Rehousing because of child abuse
You may be in a situation where the best way to protect a child is to get rehoused. Another option may be to get the abuser to move out. This page tells you more about your options.
If a child is being abused, the local authority may be able to:
- have the child looked after somewhere else (accommodate the child)
- rehouse the family away from the abuser
- take steps to remove the abuser from the home.
In some cases, a young person may already have left home because of abuse. In this case, they may qualify for housing from the local authority because it’s not safe for them return home. If you’re in this situation, you could consider asking the local authority to assess you as a child in need and rehouse you.
However, if you go to the local authority to ask for help with rehousing because of child abuse, you should be aware that the child protection team will be told and they have a duty to investigate if they have good reason to suspect that a child is suffering (or is likely to suffer) significant harm. Within one working day of the concern being reported, a social worker should make the decision about what sort of investigation is needed. This will happen even if you or the child don’t want any further action beyond getting rehoused.
If you’re being abused in foster care or a residential care
If you’re in foster care or in residential care, you have the right to be protected from significant harm.
If you’re a child who is being abused in foster care or residential care and you’re subject to a care order, you aren’t allowed to move out without the agreement of the local authority because they have parental responsibility for you. If you’re being accommodated by the local authority, your parents still have parental responsibility for you and they could remove you from the place where the abuse is happening. In either case, if you’re being abused in local authority care, you should get support, for example, from a specialist organisation.
Asking the local authority to find somewhere else for the child to live
In some cases, the local authority will assess a child and decide that the child is a child in need.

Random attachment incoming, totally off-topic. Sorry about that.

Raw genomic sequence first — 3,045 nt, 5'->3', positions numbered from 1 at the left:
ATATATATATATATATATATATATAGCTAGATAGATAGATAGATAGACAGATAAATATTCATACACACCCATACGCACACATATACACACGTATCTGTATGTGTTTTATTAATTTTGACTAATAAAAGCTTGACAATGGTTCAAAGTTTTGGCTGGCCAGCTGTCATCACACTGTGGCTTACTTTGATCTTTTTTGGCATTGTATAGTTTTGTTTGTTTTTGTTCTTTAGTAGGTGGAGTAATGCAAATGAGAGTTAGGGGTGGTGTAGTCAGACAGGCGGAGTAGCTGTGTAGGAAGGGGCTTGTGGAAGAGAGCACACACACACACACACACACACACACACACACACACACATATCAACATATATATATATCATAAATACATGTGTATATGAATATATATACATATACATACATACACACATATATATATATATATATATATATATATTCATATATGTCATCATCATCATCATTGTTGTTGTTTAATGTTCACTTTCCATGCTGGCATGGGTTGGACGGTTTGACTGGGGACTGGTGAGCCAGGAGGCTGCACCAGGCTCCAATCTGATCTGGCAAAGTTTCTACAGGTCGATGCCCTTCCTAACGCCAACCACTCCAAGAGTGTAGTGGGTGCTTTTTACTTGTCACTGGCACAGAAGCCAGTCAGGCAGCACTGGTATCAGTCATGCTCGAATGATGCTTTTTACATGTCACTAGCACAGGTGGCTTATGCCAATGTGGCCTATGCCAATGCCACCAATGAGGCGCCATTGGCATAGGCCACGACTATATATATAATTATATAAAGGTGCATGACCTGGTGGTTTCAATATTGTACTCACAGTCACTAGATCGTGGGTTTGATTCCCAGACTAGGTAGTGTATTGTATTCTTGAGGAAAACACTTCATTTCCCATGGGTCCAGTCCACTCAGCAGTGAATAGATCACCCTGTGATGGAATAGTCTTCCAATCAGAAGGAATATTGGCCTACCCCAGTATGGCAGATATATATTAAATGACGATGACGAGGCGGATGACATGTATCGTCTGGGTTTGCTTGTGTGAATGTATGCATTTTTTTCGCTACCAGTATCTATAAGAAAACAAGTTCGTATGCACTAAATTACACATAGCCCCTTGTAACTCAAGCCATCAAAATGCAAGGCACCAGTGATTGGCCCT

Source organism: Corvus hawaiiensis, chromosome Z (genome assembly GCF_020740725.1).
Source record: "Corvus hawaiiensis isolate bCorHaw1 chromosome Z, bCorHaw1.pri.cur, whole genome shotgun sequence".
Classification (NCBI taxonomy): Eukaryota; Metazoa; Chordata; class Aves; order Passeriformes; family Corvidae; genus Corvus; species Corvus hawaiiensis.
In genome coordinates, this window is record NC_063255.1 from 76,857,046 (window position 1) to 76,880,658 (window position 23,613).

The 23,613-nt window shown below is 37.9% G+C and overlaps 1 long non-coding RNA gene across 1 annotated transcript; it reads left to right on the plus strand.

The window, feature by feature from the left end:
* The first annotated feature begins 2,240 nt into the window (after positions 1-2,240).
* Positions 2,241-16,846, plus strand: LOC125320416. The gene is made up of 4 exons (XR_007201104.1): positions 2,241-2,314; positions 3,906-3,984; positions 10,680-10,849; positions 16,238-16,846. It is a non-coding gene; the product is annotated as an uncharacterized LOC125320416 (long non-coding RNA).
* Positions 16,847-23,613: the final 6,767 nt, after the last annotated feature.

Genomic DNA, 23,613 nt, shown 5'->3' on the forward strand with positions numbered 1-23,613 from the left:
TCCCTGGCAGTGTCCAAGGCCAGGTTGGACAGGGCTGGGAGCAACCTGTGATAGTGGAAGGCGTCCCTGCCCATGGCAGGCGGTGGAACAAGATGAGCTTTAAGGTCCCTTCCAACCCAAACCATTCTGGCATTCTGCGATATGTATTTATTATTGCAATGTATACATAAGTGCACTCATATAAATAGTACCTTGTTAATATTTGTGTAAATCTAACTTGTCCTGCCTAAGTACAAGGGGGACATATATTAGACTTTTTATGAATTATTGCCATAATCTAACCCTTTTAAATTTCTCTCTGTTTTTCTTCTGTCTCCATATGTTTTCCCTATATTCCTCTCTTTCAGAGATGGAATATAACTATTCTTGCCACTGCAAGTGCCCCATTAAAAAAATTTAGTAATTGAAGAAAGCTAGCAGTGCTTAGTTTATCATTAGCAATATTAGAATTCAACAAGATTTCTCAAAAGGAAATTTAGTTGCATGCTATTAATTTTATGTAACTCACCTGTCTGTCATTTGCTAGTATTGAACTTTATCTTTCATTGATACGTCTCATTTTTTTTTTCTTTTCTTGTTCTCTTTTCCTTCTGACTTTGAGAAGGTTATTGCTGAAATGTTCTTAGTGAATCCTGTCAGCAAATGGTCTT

If you’re assessed as a child in need, you could be found somewhere else to live. You could be placed in a children's home or with foster carers. If you’re over 16, in exceptional circumstances and as a last resort, you may be offered supported or independent accommodation.
Asking the local authority to rehouse the family away from the abuser
If a child is being abused or is at risk of abuse, they could be assessed as a child in need by social services. Or they could be classes as homeless, because it’s not safe for them to live at home. Then the whole family may be rehoused so that the family can live together with the child, away from the abuser.
Removing the abuser from the home
There are a number of legal measures which can be taken to remove the abuser from the home:
- in cases of domestic violence, it may be possible to obtain a court order (an injunction or occupation order) to remove the abuser from the home. An occupation order is a temporary measure which usually lasts six months although it can be extended and will allow you time to look at other options
- immediately after a violent incident , the police could issue a Domestic Violence Protection Notice and then apply to the magistrates’ court for a Domestic Violence Protection Order to protect a victim from domestic violence. The abuser can be immediately banned from returning to the property and from having contact with the victim for up to 28 days. This would allow you time to consider your options and get the support you need. If the order is broken, the abuser can be arrested without a warrant
- you may be able to apply for an injunction or occupation order as part of other civil court action such as assault or trespass or as part of divorce proceedings.
You should get legal advice from a specialist about which of these options might be available to you. Legal aid may be available.
If you rent your home with the abuser and the tenancy is not in your name (or if it is in your joint names), you may be able get the tenancy transferred into your name only. This type of order is called ‘a Part II Order’. You can apply for a Part II order if you’re renting privately or if you’re a local authority tenant. You can make this application if you’re married or civil partners as part of divorce, dissolution or judicial separation proceedings.You could also apply if you were living together and stop living together. But first you’ll need to check what sort of tenancy you have. If the court makes this order, and the tenancy is transferred to you, they can also order you to pay rent money to the other person.
If you are not in this situation, you could ask for an order under the Children Act. The court can order the transfer of certain tenancies if the main reason for the transfer is the welfare of 'any child of the relationship'.
You should get legal advice from a specialist about whether these options might be available to you. Legal aid may be available.
Getting an abuser evicted
You could try checking if the abuser is a tenant and if so, what sort. This is because some sorts of tenants can be evicted if they are abusing a child. This could include where a tenant:
- has been convicted of child abuse offences
- is violent towards their partner, who has to leave as a result of the violence
- uses their home for illegal or immoral activities - this could cover certain aspects of child abuse.
You should get legal advice about this option from a specialist. Legal aid may be available.
If you’re being threatened with eviction because of alleged abuse
If you’re being threatened with eviction because of alleged abuse, you should get legal advice from a specialist. You might get legal aid.